Restoring FSA OTC coverage: Better medicine for all

WHAT IT MEANS AND WHY IT’S IMPORTANT — As much as the Affordable Care Act was a tough pill to swallow for many conservatives, the flexible spending account changes may be the first piece of what many consider to be "bad medicine" to be reversed this year. Incentivizing self-care is better medicine for all constituents.

(THE NEWS: Report: Legislation restoring FSA OTC coverage is coming. For the full story, click here)

DSN has believed for some time that this would be the first piece of ObamaCare to tumble. Here's why: It's an easy give back to House Republicans looking for a full repeal, and it's a show that the Democrats are willing to work with the other side of the aisle. As an aside, it also happens to be the right thing to do, for retailers, for consumer healthcare companies — oh yeah, and for consumers, too.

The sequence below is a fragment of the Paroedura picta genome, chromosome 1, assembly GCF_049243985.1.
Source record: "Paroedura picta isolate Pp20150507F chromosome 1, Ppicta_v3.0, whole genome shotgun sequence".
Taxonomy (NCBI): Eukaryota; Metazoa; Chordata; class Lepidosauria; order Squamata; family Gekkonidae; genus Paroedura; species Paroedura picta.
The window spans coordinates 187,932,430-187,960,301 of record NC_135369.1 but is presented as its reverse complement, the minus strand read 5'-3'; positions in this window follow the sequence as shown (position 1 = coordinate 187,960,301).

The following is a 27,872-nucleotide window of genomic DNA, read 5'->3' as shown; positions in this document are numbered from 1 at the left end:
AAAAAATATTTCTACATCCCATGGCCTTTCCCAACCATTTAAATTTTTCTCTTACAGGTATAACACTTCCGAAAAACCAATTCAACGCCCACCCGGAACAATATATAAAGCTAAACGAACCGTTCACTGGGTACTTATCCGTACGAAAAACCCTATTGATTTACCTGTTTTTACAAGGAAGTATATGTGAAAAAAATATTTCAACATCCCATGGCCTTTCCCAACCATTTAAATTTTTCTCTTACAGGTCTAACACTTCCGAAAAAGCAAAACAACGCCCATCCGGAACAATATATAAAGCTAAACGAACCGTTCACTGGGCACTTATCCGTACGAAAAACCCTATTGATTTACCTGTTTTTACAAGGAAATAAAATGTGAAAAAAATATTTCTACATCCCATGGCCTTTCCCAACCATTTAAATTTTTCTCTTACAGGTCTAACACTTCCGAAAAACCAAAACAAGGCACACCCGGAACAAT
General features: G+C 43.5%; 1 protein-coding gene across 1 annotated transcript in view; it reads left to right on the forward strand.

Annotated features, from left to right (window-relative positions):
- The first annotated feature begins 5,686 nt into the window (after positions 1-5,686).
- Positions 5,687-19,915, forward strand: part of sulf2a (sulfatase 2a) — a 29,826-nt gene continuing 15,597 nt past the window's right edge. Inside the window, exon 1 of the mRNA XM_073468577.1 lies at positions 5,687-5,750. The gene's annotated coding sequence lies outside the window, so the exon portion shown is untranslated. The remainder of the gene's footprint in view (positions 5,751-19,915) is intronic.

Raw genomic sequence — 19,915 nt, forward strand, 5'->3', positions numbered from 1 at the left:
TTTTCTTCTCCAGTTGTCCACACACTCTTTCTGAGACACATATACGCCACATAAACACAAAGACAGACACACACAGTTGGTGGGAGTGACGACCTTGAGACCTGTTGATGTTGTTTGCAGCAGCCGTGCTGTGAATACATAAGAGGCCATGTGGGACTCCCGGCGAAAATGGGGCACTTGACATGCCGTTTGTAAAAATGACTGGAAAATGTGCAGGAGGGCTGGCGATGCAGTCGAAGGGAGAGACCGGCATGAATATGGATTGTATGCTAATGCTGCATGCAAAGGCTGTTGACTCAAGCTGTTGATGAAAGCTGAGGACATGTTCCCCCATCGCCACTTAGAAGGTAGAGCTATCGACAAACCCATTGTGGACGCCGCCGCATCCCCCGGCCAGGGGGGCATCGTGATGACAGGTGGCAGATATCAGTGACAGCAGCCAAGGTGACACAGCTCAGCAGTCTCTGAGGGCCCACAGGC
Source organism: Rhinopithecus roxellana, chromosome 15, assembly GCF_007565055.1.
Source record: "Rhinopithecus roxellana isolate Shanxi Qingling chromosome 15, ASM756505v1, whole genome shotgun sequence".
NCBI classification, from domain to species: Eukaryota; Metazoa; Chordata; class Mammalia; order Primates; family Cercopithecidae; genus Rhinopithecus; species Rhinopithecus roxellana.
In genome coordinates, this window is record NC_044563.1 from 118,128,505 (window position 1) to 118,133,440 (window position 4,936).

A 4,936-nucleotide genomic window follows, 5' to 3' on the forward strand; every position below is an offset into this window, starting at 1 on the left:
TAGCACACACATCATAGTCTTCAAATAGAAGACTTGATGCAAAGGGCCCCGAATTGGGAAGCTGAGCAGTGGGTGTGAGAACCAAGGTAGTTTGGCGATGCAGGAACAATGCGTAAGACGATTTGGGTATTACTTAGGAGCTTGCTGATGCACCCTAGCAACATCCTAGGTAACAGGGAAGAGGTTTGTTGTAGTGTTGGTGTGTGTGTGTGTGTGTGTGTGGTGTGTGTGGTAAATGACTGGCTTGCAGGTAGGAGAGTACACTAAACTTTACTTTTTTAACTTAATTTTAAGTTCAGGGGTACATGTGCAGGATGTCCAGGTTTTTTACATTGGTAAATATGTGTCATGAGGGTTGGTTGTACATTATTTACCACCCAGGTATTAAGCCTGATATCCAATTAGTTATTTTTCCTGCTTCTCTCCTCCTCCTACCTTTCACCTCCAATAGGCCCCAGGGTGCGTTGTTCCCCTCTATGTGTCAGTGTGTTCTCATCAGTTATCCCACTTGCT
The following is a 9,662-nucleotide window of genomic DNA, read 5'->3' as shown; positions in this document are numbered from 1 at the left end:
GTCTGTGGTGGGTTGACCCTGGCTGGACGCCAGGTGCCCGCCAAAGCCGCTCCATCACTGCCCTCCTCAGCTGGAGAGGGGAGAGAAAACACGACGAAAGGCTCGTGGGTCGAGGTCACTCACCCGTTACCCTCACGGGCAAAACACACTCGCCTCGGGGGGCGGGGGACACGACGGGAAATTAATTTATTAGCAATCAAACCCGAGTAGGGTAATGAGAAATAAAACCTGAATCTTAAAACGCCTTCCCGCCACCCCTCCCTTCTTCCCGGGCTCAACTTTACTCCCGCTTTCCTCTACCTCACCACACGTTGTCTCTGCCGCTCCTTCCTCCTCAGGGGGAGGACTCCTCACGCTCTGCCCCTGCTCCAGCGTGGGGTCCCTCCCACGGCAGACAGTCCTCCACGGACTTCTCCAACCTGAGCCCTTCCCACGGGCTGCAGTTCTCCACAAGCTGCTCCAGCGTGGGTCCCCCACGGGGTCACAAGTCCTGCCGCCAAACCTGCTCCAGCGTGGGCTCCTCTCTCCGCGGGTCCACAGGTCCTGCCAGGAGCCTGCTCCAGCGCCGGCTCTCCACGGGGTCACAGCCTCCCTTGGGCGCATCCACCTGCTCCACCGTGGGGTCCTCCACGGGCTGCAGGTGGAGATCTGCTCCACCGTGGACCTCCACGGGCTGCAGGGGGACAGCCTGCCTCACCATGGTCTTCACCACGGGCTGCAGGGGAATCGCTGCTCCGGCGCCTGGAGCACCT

Requiring patients to obtain prescriptions for over-the-counter medications purchased with pre-tax dollars saves the U.S. government an estimated $9 billion. Conversely, that means Joe Public will be shelling out that much, if not more, on the Tylenol and Pepto-Bismol bought to help soothe the very headaches and upset stomachs caused by escalating healthcare costs. And it’s not just the consumer that’ll be spending more money. An analysis conducted by the Foundation for Healthsmart Consumers found that between doctor visits and retail pharmacies, healthcare costs associated with this provision could reach as high as $4.5 billion if even 10% of the population begins making additional appointments with their practitioners.

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